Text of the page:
Well, there are scripts around, however, which are more "failsafe" than that, as they make sure that the composite DOF will actually cover the whole requested range. In other words, you won't risk having parts of the subject that are out-of-focus in every
exposure.This advanced script
, for instance, implements this feature.
It will also stop shooting when hyperfocal distance is reached, and sweeties like that.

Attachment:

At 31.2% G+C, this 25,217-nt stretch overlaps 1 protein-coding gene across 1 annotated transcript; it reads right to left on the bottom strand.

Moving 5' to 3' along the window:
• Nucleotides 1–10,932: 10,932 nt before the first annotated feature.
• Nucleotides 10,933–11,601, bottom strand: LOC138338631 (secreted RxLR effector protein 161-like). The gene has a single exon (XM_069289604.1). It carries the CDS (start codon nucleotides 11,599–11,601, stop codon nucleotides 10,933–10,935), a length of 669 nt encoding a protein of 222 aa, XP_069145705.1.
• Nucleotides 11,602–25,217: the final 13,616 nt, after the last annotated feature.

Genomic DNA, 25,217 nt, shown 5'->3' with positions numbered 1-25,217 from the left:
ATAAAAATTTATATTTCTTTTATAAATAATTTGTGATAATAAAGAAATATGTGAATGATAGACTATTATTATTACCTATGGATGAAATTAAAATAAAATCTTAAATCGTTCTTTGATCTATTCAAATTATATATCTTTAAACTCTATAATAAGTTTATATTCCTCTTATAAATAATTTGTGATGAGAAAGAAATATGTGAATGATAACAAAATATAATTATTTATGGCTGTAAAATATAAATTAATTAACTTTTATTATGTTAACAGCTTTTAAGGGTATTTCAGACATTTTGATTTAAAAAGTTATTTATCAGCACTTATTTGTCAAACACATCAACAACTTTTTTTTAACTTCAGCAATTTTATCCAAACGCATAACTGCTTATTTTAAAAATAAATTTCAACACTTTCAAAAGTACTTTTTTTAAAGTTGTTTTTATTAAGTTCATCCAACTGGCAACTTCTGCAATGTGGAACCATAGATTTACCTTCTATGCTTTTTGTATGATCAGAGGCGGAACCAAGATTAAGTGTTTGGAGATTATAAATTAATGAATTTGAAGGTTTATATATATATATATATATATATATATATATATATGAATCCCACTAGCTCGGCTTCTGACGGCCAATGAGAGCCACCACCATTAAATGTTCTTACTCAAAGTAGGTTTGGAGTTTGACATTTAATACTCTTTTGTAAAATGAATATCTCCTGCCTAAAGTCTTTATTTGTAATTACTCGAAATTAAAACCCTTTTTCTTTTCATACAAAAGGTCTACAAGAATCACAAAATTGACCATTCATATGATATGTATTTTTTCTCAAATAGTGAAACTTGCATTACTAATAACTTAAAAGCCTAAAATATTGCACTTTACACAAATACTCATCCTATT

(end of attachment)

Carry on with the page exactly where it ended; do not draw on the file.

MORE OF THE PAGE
If you prefer to write your own script or do the maths in your head, a rule of thumb that can be used is that if the far end of your current DOF is X, then focusing to X will still keep the previous in focus (at the near end of the DOF). It's not a mathematically hard rule as far as I know, mind, it just tends to work out ok IME.